Current issues of ACP Journal Club are published in Annals of Internal Medicine


Diagnosis

Fasting plasma glucose was a good test to screen for non-insulin-dependent diabetes mellitus in older adults

ACP J Club. 1992 May-June;116:83. doi:10.7326/ACPJC-1992-116-3-083


Source Citation

Blunt BA, Barrett-Connor E, Wingard DL. Evaluation of fasting plasma glucose as screening test for NIDDM in older adults. Rancho Bernardo Study. Diabetes Care. 1991 Nov;14:989-93.


Abstract

Objective

To examine fasting plasma glucose (FPG) as a screening test for non-insulin-dependent diabetes mellitus.

Design

Different levels of FPG were compared with the results of oral glucose tolerance tests (OGTT).

Setting

An upper middle-class, white community in California.

Patients

801 men and 1050 women between 50 and 79 years old, who did not have insulin-dependent diabetes, were included. 63 participants had non-insulin-dependent diabetes based on previous diagnosis and diabetes medication use.

Description of test and diagnostic standard

Sensitivity, specificity, positive and negative predictive values, and the proportion of the population to be recalled for a confirmatory OGTT (those with a FPG > the cut point) were calculated for FPG cut points ranging between 4.4 and 7.8 mM (at 0.6 mM increments) for different age groups. Diabetes was defined by a 2-hour postchallenge plasma glucose level ≥ 11.1 mM during an OGTT.

Main results

197 participants (10.6%) had non-insulin-dependent diabetes mellitus. Prevalence increased with increasing age, but FPG remained stable. Sensitivity was higher for participants 50 to 64 years old than for those 65 to 79 years old at all FPG levels from 5.5 mM to 7.2 mM (P < 0.05). Specificity ranged from 2% at 4.4 mM to 99% at 7.8 mM and did not differ by age. The positive predictive value increased with increasing FPG and was higher for the older age group at all FPG cut points except 5 mM and 7.2 mM (P < 0.04). The negative predictive value was similar for all FPG cut points and for both age groups. Sensitivity, specificity, {likelihood ratio of a positive and negative test}*, positive and negative predictive values, and the proportion to be recalled for a confirmatory OGTT at a FPG cut point of 6.1 mM were 88%, 87%, {6.7, and 0.14}*, 26%, 99%, and 17% for the younger group and 60%, 80%, {3.0, and 0.25}*, 44%, 93%, and 18% for the older group, respectively.

Conclusions

The sensitivity of fasting plasma glucose as a screening test for non-insulin-dependent diabetes mellitus decreased with age. In patients who were 50 to 64 years of age, a fasting plasma glucose ≥ 6.1 mM was a sensitive and specific test for non-insulin-dependent diabetes mellitus.

Source of funding: National Institute of Diabetes and Digestive and Kidney Diseases.

Address for article reprint: Dr. E. Barrett-Connor, Department of Community and Family Medicine, 0607, University of California, San Diego, 9500 Gilman Drive, La Jolla, CA 92093-0607, USA.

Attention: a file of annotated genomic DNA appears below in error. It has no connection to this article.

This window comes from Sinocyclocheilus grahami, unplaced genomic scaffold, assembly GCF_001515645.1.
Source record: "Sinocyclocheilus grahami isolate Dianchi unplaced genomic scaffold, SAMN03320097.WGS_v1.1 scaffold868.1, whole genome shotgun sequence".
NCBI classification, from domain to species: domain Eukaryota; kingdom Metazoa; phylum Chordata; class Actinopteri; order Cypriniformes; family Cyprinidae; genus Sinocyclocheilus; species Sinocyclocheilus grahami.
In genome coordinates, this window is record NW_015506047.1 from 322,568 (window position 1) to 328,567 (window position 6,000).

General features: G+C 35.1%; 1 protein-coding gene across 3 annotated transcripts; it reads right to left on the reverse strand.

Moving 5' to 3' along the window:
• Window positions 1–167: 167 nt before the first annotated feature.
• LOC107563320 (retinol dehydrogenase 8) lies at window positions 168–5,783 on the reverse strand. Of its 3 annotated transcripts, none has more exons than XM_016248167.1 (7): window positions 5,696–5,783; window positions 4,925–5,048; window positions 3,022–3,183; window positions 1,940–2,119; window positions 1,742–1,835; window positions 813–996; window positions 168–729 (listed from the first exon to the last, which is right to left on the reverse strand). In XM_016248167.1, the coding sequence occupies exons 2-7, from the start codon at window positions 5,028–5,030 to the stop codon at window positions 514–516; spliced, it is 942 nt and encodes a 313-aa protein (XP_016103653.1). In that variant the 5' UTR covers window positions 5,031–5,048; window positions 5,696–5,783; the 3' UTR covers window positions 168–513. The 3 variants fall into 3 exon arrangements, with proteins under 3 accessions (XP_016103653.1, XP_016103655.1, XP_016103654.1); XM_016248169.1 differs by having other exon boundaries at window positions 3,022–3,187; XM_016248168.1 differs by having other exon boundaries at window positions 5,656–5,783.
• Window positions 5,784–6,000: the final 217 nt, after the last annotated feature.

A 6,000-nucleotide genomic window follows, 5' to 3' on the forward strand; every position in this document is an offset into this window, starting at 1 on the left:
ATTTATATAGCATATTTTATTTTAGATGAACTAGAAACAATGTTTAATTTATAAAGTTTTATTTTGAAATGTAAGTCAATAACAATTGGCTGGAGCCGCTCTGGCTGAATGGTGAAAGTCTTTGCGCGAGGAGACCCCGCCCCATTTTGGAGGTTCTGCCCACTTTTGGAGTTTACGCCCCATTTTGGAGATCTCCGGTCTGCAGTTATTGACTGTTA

*Numbers calculated from data in article.


Commentary

The diagnostic value of the FPG and OGTT has been documented for young patients, especially pregnant women (1). Whereas the focus of this article is the FPG, the key issue is the clinical significance and variability of the OGTT—the reference test or "gold standard"—in this group of older patients. Because the sensitivity and specificity of cut points for the FPG varied within the 2 age strata described, the authors properly question the validity of OGTT as a "gold standard" for elderly patients. Knowing the HbA1c or 2-hour postprandial glucose levels for some patients may have aided assessment of FPG in this setting.

The authors point out that prevalence or pretest probability of disease directly affects the predictive values of diagnostic tests. To further guide clinical decision making, the diagnostic cut points for subsets of this population could have also been determined from receiver operator characteristic curves, and the corresponding likelihood ratios (which are more stable than sensitivity and specificity [2]) could have been calculated.

Present World Health Organization criteria for diabetic screening and diagnosis using the plasma glucose and OGTT are still under discussion (3). In this study, negative predictive values were high and stable in both age strata described. Ruling out diabetes in the elderly using the suggested FPG cut points, therefore, seems feasible. As the writers rightly point out, however, the value to this population of early diagnosis is still subject to debate and further research.

Robert Bloomfield, MD
Carolyn Pedley, MD
Wake Forest University School of Medicine Bowman Gray CampusWinston-Salem, North Carolina, USA

Robert Bloomfield, MD
Wake Forest University School of Medicine Bowman Gray Campus
Winston-Salem, North Carolina, USA

Carolyn Pedley, MD
Wake Forest University School of Medicine Bowman Gray Campus
Winston-Salem, North Carolina, USA


References

1. Spallacy WN. Understanding and managing of pregnancy in women with diabetes mellitus. In: Gold JJ, Josimovich JB: eds. Gynecologic Endocrinology. 4th ed. New York: Plenum Publishing Corp.; 1987:529-40.

2. Sackett DL, Haynes RB, Tugwell P. In: Clinical Epidemiology. Boston: Little Brown & Co.; 1985:101-7.

3. World Health Organization. Diabetes mellitus: Report of the WHO Study Group. Geneva: World Health Organization; 1985; Tech. Rep. Ser. no. 727.

1997 Editorial Update: The recent American Diabetes Association recommendation for a diagnosis of diabetes requries only 2 FPGs ≥ 7 for a positive test. Expert Committee on the Diagnosis and Classification of Diabetes Mellitus. Report of the Expert Committee on the Diagnosis and Classification of Diabetes Mellitus. Diabetes Care. 1997; 20:1183-97.